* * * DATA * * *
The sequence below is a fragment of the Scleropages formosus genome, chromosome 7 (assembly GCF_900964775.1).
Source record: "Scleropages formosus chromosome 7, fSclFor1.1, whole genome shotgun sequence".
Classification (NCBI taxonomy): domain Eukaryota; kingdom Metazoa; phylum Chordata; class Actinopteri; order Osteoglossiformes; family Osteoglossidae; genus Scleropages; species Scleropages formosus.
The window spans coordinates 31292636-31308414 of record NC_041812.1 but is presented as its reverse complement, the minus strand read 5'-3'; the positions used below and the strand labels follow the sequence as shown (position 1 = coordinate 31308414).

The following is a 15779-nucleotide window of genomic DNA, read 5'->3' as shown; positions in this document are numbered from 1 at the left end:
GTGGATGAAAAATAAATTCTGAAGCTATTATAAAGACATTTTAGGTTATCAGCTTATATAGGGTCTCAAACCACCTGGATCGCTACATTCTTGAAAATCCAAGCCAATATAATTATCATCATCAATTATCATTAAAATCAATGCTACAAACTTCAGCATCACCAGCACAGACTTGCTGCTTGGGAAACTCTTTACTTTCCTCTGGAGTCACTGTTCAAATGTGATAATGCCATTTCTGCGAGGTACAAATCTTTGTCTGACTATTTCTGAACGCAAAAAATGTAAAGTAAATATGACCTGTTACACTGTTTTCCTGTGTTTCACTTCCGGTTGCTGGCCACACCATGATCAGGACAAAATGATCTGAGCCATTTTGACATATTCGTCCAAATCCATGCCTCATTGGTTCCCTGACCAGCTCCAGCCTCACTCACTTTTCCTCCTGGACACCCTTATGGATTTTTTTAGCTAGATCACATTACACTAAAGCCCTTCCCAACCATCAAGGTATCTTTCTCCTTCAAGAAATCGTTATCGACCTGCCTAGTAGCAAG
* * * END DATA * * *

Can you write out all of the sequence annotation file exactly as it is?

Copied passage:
The sequence below is a fragment of the Scleropages formosus genome, chromosome 7 (assembly GCF_900964775.1).
Source record: "Scleropages formosus chromosome 7, fSclFor1.1, whole genome shotgun sequence".
Classification (NCBI taxonomy): domain Eukaryota; kingdom Metazoa; phylum Chordata; class Actinopteri; order Osteoglossiformes; family Osteoglossidae; genus Scleropages; species Scleropages formosus.
The window spans coordinates 31292636-31308414 of record NC_041812.1 but is presented as its reverse complement, the minus strand read 5'-3'; the positions used below and the strand labels follow the sequence as shown (position 1 = coordinate 31308414).

The following is a 15779-nucleotide window of genomic DNA, read 5'->3' as shown; positions in this document are numbered from 1 at the left end:
GTGGATGAAAAATAAATTCTGAAGCTATTATAAAGACATTTTAGGTTATCAGCTTATATAGGGTCTCAAACCACCTGGATCGCTACATTCTTGAAAATCCAAGCCAATATAATTATCATCATCAATTATCATTAAAATCAATGCTACAAACTTCAGCATCACCAGCACAGACTTGCTGCTTGGGAAACTCTTTACTTTCCTCTGGAGTCACTGTTCAAATGTGATAATGCCATTTCTGCGAGGTACAAATCTTTGTCTGACTATTTCTGAACGCAAAAAATGTAAAGTAAATATGACCTGTTACACTGTTTTCCTGTGTTTCACTTCCGGTTGCTGGCCACACCATGATCAGGACAAAATGATCTGAGCCATTTTGACATATTCGTCCAAATCCATGCCTCATTGGTTCCCTGACCAGCTCCAGCCTCACTCACTTTTCCTCCTGGACACCCTTATGGATTTTTTTAGCTAGATCACATTACACTAAAGCCCTTCCCAACCATCAAGGTATCTTTCTCCTTCAAGAAATCGTTATCGACCTGCCTAGTAGCAAG